Microphthalmia, Anophthalmia and Anterior Segment Dysgenesis Panel

SEQmethod-seq-icon Our Sequence Analysis is based on a proprietary targeted sequencing method OS-Seq™ and offers panels targeted for genes associated with certain phenotypes. A standard way to analyze NGS data for finding the genetic cause for Mendelian disorders. Results in 21 days. DEL/DUPmethod-dup-icon Targeted Del/Dup (CNV) analysis is used to detect bigger disease causing deletions or duplications from the disease-associated genes. Results in 21 days. PLUSmethod-plus-icon Plus Analysis combines Sequence + Del/Dup (CNV) Analysis providing increased diagnostic yield in certain clinical conditions, where the underlying genetic defect may be detectable by either of the analysis methods. Results in 21 days.

Test code: OP0601

The Blueprint Genetics Microphthalmia, Anophthalmia and Anterior Segment Dysgenesis Panel is a 32 gene test for genetic diagnostics of patients with clinical suspicion of anophthalmia or anterior segment dysgenesis disorder.

This panel is specifically designed for differential diagnosis of various developmental eye disorders.

About Microphthalmia, Anophthalmia and Anterior Segment Dysgenesis

Anophthalmia and microphthalmia are rare developmental defects of the globe. Microphthalmia refers to an eye with reduced volume and may be associated with coloboma or with an orbital cyst. Anophthalmia is the absence of one or both eyes. Both anophthalmia and microphthalmia may be unilateral or bilateral, and over 50% may be associated with systemic abnormalities. Anophthalmia and microphthalmia may be inherited as an autosomal dominant, autosomal recessive, or X-linked manner. The major causative gene is SOX2 in which heterozygous, loss of function variants account for 25% of cases. Examples of syndromes associated with anophthalmia/microphthalmia are CHARGE syndrome (CDH7) and COFS syndrome (ERCC2, ERCC5, ERCC6). Anterior segment dysgenesis (ASD) disorders encompass a wide variety of developmental conditions affecting the cornea, iris, and lens. It can be an isolated ocular anomaly or accompanied by systemic defects. Anterior segment anomalies are associated with an approximate 50% risk of glaucoma. Majority of genes associated with ASD show autosomal dominant inheritance. Axenfeld-Rieger syndrome is caused by mutations in PITX2 and FOXC1. The syndrome has an estimated prevalence of 1:200,000.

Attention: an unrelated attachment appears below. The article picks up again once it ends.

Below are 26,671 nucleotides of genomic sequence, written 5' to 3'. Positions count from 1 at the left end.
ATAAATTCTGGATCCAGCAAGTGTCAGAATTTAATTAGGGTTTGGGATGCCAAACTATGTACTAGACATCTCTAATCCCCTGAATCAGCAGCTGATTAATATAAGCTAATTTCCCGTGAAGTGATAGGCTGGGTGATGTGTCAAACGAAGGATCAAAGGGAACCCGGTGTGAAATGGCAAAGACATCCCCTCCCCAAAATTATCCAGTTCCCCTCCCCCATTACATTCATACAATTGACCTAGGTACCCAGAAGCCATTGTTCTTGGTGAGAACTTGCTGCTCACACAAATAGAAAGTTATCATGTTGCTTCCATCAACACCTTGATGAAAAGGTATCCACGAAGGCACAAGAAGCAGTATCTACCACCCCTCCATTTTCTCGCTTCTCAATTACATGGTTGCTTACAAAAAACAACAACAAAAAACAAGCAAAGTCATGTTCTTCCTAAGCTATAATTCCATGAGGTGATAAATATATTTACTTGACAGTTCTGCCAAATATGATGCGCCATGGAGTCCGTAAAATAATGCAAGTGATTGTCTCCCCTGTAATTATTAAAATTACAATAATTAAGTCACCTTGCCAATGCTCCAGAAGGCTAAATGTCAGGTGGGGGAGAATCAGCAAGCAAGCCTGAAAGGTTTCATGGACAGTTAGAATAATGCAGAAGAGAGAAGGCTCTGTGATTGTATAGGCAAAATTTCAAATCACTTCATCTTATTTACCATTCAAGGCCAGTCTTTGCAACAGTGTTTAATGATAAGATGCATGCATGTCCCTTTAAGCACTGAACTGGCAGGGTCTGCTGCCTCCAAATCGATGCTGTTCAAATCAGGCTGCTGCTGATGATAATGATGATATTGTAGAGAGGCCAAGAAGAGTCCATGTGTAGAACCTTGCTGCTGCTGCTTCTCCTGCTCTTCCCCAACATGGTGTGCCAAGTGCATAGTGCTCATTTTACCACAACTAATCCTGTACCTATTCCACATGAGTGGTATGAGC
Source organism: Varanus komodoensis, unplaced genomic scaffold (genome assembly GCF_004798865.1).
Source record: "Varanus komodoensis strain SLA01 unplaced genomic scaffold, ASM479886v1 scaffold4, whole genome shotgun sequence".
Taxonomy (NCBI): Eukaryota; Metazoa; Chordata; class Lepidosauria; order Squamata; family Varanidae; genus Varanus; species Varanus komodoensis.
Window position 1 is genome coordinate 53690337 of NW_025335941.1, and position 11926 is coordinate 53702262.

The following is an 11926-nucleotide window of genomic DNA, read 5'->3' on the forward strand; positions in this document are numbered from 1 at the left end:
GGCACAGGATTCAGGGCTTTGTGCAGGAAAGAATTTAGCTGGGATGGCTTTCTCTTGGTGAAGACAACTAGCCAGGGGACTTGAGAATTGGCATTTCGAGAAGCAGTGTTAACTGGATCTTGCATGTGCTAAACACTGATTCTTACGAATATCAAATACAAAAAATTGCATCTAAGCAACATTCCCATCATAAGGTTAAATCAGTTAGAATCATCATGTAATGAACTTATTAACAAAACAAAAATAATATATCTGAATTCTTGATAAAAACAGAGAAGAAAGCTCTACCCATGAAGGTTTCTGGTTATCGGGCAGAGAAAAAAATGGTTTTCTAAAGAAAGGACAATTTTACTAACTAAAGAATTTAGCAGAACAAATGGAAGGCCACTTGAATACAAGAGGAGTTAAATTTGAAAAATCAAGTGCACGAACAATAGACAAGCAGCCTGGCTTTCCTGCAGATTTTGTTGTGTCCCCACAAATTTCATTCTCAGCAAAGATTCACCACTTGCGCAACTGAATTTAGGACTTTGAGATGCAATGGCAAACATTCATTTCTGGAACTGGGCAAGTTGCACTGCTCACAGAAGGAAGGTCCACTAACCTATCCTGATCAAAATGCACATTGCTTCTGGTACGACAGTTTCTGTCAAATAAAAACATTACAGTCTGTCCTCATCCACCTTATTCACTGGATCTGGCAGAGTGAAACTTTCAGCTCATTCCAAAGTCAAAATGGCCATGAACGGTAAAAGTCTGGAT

Availability

Results in 3-4 weeks. We do not offer a maternal cell contamination (MCC) test at the moment. We offer prenatal testing only for cases where the maternal cell contamination studies (MCC) are done by a local genetic laboratory. Read more.

Genes in the Microphthalmia, Anophthalmia and Anterior Segment Dysgenesis Panel and their clinical significance
GeneAssociated phenotypesInheritanceClinVarHGMD
ABCB6Blood group, Langereis system, PseudohyperkalemiaAD/BG957
BCORMicrophthalmia, syndromic, Oculofaciocardiodental syndromeXL2244
BMP4Microphthalmia, syndromic, Orofacial cleftAD942
CHD7Isolated gonadotropin-releasing hormone deficiency, CHARGE syndromeAD128746
COL4A1Schizencephaly, Anterior segment dysgenesis with cerebral involvement, Retinal artery tortuosity, Porencephaly, Angiopathy, hereditary, with nephropathy, aneurysms, and muscle cramps, Brain small vessel diseaseAD2788
CYP1B1Glaucoma, primary open angle glaucoma, juvenile-onset, Glaucoma, primary open angle, adult-onset, Glaucoma, primary congenital, Peters anomalyAR18240
ERCC2Xeroderma pigmentosum, Trichothiodystrophy, photosensitiveAR1890
ERCC5Xeroderma pigmentosum, Xeroderma pigmentosum/Cockayne syndromeAR1751
ERCC6Xeroderma Pigmentosum-Cockayne Syndrome, De Sanctis-Cacchione syndromeAD/AR3791
FOXC1Axenfeld-Rieger syndrome, Iridogoniodysgenesis, Peters anomalyAD21123
FOXE3Aphakia, congenital primary, Anterior segment mesenchymal dysgenesisAR/AD321
FOXL2Premature ovarian failure, Blepharophimosis, epicanthus inversus, and ptosisAD69203
FRAS1Fraser syndromeAR2041
FREM1Bifid nose, Manitoba oculotrichoanal syndrome, TrigonocephalyAD/AR823
GJA1*Oculodentodigital dysplasia mild type, Oculodentodigital dysplasia severe type, Syndactyly type 3AD23103
HCCSLinear skin defects with multiple congenital anomalies 1 (MIDAS syndrome)XL613
HESX1Septooptic dysplasia, Pituitary hormone deficiency, combinedAR/AD1125
NDPExudative vitreoretinopathy, Norrie diseaseXL25155